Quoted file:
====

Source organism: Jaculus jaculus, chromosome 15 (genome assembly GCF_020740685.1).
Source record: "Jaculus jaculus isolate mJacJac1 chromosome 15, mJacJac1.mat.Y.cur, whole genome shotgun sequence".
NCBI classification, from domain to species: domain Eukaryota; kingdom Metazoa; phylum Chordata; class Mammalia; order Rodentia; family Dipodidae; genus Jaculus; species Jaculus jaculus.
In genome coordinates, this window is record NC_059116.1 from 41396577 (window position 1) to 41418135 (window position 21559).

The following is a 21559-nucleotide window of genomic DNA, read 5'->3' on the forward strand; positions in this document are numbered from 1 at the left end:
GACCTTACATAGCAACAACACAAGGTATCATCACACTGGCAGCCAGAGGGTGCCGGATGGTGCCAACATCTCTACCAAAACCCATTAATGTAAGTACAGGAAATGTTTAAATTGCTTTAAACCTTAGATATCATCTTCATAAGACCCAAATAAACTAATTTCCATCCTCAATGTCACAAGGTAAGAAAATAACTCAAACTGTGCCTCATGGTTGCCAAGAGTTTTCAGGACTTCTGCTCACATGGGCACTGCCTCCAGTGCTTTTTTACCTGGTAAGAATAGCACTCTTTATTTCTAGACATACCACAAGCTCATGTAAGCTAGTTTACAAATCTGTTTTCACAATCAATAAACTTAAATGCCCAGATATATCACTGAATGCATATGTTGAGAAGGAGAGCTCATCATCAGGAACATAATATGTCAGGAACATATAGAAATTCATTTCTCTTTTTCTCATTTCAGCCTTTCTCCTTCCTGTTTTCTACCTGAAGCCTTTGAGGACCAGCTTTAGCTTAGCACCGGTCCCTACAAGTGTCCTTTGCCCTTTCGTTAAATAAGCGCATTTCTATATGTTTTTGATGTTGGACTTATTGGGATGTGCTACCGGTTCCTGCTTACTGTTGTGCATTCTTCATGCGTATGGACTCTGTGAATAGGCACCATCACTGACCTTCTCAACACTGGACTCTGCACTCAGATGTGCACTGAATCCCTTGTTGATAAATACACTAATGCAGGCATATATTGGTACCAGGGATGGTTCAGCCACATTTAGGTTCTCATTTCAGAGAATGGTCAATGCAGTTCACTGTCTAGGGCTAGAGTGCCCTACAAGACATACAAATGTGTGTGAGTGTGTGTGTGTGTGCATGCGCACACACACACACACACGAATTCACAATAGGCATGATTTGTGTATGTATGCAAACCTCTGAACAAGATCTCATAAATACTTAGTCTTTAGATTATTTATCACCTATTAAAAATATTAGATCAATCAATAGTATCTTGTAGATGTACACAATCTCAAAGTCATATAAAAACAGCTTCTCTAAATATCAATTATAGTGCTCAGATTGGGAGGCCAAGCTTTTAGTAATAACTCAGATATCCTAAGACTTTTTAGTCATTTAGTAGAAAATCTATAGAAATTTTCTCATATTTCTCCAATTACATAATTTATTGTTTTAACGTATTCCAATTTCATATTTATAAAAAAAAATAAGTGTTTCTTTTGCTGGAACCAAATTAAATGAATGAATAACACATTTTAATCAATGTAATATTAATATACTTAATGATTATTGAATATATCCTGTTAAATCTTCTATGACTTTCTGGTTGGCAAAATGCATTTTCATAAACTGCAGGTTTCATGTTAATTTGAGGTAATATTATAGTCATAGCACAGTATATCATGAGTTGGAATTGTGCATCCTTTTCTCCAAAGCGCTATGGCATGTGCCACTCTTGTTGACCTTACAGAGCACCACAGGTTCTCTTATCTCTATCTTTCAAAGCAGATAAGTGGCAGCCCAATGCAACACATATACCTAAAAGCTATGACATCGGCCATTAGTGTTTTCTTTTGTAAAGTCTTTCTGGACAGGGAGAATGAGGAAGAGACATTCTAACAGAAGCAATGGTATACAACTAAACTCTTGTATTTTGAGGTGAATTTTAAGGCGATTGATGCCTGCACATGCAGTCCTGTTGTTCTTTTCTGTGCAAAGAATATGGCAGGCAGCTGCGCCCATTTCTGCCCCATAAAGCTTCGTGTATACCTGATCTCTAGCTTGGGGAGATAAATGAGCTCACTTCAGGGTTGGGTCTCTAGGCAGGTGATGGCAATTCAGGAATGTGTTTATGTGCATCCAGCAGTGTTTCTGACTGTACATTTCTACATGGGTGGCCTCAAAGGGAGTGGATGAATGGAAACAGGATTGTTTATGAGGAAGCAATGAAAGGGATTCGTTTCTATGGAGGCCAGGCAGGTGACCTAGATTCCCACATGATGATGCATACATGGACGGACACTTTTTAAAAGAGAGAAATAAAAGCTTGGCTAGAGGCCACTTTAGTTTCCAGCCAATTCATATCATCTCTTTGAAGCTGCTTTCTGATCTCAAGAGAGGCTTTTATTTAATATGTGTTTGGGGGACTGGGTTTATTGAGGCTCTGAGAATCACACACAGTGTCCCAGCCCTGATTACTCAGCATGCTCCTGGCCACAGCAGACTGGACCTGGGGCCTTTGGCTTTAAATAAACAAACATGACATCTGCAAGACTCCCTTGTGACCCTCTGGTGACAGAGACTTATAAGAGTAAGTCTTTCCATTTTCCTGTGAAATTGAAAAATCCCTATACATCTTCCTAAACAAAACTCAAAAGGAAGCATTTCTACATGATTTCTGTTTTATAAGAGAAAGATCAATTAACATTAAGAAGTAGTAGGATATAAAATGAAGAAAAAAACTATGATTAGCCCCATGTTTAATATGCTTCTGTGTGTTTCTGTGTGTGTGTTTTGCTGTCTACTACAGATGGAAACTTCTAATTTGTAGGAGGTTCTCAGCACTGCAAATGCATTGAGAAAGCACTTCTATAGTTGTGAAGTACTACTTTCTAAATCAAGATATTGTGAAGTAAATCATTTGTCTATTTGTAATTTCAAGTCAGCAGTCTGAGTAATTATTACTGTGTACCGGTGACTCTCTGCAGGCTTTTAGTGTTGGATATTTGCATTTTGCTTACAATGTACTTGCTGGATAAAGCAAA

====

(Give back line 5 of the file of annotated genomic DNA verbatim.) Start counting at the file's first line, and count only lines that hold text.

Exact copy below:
The following is a 21559-nucleotide window of genomic DNA, read 5'->3' on the forward strand; positions in this document are numbered from 1 at the left end: